How To Photograph The Images On An Oscilloscope or other similar screens

6 months 3 weeks ago - 6 months 3 weeks ago #657311 by BlurredLines
I happen to have a Sony AX100 CamCorder and I'm wondering if anyone knows if it would work in the following situation....

I need to take photographs of Oscilloscope displays.   They don't have to be professional, just "good enough" to see the wave forms clearly and to post on forums.

As you may know, Oscilloscopes create their display using a fast moving CRT display and usually there is just one point of light but at high speed, the human eye perceives this as a complete and continuous line or wave form.

When taking a picture, I think I've been using a shutter speed that is too fast.    I think I need to slow down the shutter speed in order to allow the camera to capture the full image as seen by the human eye.

I've been trying to use various cellphones with little luck.

Does anyone know off the cuff if the Sony AX100 camcorder can be used to take the kind of photos I'm needing?   Or am I going to have to buy a digital camera?


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6 months 3 weeks ago #657351 by CharleyL
Searching the internet brought up this link, and it appears that they are all 30-50 years old and not likely to fit newer oscilloscopes. You may not even be able to get the correct Polaroid film for these cameras anymore either. You could contact Tektronics or other oscilloscope manufacturers to see what they have available today, or do some searches on ebay, etc. for an older oscilloscope and a camera that will fit your need, if you are on a tight budget. I have no idea of your technical requirements or budget parameters, so I can't really recommend a good direction for you to go.

On a really tight budget, if you already have an oscilloscope that you can use with single sweep capability, and a digital camera with a good macro lens, you might try making a light proof adapter to fit the camera to the front of your oscilloscope, keeping the camera lens the correct distance from the oscilloscope screen for the lens to be able to focus correctly. Use the same single sweep trigger method of the oscilloscope and use a bulb type way of controlling the shutter of the camera. You will need to experiment with F Stops and oscilloscope trace brightness, and hopefully a camera to oscilloscope diy adapter that has no light leakage, but it should work. Black foam core board and gaffers tape would be the cheapest way that I can think of.

You might also look into digital oscilloscopes that have the ability to export the trace data to a laptop computer. Then you could avoid the need to make adapters or buy old cameras and test equipment. I have a dual trace portable oscilloscope made by Fluke that can do this with a cable and software option, that traveled with me when I was the factory service rep for a printing press manufacturer. That little scope and I traveled to 46 States and many of the Caribbean Islands together, and the airlines were never able to break it.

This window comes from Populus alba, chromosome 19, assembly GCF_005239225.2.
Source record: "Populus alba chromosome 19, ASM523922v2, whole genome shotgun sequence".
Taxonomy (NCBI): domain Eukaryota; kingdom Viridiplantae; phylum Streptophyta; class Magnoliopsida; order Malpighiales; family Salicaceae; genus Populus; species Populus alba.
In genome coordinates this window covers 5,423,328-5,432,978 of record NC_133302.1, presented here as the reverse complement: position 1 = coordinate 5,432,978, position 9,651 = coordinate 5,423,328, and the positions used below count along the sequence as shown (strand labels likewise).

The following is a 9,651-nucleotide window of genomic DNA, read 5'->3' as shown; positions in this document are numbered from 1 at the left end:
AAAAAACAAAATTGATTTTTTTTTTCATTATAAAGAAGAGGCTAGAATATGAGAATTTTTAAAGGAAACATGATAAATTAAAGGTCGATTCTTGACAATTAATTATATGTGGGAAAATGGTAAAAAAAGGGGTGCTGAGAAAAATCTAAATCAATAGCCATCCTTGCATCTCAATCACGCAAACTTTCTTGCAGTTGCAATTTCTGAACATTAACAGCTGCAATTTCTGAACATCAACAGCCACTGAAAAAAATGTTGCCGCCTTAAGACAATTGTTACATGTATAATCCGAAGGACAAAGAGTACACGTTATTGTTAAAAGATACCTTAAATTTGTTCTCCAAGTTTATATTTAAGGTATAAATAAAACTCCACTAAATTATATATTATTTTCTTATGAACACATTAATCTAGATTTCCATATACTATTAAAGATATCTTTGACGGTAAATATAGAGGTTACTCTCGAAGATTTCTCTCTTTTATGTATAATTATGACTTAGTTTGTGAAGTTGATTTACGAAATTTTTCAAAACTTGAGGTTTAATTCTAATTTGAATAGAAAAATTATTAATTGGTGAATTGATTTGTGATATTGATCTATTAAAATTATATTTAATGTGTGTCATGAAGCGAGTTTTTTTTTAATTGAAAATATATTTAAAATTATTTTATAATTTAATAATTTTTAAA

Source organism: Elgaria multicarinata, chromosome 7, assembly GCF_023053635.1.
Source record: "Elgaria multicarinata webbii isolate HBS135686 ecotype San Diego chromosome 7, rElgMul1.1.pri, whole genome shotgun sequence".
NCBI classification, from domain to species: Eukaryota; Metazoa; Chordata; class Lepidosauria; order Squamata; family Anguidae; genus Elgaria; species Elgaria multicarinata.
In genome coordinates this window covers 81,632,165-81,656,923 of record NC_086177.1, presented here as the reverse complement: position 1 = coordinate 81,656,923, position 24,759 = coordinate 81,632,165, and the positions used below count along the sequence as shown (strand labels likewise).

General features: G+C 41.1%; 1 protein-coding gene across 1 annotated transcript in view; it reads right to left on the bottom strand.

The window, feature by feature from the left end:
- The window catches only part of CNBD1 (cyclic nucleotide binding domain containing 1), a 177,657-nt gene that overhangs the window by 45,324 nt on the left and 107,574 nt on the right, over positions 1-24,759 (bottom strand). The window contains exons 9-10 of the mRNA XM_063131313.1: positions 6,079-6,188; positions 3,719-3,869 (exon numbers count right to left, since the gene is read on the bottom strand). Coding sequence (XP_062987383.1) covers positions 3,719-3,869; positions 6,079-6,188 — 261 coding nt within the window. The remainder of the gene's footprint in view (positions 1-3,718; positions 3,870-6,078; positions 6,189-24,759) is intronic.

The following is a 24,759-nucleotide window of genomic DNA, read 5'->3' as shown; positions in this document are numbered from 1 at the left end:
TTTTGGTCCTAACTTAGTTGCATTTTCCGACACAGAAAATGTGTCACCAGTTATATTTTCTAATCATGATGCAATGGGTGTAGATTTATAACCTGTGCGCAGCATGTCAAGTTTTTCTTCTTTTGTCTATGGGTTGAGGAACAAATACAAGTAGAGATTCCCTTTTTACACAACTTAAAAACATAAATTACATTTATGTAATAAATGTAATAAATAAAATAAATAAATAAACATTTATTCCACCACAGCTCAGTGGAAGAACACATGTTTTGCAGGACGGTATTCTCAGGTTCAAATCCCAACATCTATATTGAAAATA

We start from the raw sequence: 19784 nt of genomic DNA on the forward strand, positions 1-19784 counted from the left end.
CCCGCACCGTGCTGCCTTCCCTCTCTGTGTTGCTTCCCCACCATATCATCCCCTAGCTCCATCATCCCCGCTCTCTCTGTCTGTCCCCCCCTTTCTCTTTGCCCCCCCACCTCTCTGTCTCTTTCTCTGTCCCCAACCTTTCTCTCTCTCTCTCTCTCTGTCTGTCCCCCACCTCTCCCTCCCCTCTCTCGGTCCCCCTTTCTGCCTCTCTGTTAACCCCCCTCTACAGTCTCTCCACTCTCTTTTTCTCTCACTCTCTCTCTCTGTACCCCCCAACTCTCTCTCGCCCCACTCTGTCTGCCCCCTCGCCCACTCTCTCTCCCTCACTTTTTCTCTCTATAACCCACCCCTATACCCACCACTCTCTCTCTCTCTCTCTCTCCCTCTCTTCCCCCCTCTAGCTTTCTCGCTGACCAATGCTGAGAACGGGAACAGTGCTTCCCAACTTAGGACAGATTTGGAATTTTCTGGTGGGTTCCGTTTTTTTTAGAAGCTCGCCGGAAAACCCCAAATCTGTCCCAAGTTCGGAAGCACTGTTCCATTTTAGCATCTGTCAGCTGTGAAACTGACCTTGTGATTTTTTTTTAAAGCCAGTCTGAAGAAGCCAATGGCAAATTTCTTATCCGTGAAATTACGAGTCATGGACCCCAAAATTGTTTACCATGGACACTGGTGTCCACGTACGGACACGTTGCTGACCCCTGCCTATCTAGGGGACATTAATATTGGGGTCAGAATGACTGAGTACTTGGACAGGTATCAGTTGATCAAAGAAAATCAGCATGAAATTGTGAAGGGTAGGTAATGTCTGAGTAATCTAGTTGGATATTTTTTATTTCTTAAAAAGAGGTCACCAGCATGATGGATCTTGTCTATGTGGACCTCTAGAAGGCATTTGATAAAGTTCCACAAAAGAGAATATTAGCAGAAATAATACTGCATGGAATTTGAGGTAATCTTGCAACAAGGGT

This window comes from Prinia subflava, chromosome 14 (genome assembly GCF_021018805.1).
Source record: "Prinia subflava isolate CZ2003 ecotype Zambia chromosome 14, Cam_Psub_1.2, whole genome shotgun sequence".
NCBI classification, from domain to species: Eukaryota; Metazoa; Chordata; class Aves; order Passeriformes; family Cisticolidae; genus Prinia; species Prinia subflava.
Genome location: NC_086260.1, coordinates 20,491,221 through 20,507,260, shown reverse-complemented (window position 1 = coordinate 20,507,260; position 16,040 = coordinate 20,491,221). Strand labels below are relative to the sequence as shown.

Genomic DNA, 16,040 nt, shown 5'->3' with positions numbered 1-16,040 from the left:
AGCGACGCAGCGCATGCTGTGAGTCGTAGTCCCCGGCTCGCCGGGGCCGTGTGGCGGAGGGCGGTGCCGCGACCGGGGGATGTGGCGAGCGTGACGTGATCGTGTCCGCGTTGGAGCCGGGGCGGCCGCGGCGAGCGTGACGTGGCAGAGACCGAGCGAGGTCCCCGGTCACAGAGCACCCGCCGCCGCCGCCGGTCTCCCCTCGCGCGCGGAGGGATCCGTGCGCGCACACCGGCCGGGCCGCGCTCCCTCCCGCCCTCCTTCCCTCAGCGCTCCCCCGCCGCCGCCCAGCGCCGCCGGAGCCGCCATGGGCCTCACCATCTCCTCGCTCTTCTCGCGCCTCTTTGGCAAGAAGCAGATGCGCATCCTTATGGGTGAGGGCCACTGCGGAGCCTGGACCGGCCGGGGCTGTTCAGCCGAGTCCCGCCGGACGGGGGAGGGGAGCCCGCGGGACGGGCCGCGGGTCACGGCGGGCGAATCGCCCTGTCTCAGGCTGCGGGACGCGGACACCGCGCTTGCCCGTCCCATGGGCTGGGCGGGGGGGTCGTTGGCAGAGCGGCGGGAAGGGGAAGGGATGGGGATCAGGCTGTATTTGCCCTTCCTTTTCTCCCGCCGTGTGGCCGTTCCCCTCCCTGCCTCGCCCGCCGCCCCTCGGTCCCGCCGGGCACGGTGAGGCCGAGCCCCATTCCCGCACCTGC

I don't know what you mean by "other similar screens". For TV, you won't be able to set it for single trace, so you will need to figure out how to open your camera shutter for one or two refreshes of the screen and then close it, or set your F stops and film speed sensitivity to get the result that you are looking for, again with some kind of DIY light proof adapter between the camera lens and TV screen.

Good luck.  


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6 months 3 weeks ago - 6 months 3 weeks ago #657352 by BlurredLines
Thanks Charley.
Not really needing "professional" results..

I've been experimenting with my cellphone camera and can get close by setting the shutter speed at 1/2 second and ISO around 100.   The images are not great, but almost good enough.

It's an old CRT Hitachi Oscilloscope and more than I need.   I just like to occasionally look at waveforms from generators and various motorcycle alternators and things like that.

I would love to have a newer Digital Oscilloscope that can interface with my Desktop or Laptop but for my occasional hobby use I can't justify the $300 expense especially since I have this Hitachi unit already.


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6 months 3 weeks ago #657639 by CharleyL
Does your oscilloscope have single sweep trigger ability? It would help with a more steady image to get a clearer view and photo. Photographing multiple sweeps that are slightly different each time makes for a very blurred image. I know, older and cheaper scopes usually don't have this function, but it will help if it does. A shutter speed that is just slightly longer than one scope trace is another option. A light screen shroud made form black foam core and gaffers tape would likely make a big difference in photo quality for not much investment. Then you need to just keep trying, since with a cell phone you will have no way to synchonize your camera and scope trace. 

Just my thoughts to try to help.


The following user(s) said Thank You: BlurredLines

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6 months 3 weeks ago #657662 by BlurredLines
Thanks Charley.
Not sure it will help, but since I kinda wanted one anyway I ordered a Digital Camera that has much more options than any of my cellphones can dream of.

So once it arrives it should give me a much better chance to get better photos of the waveforms.

Thanks for your help.

Best Regards

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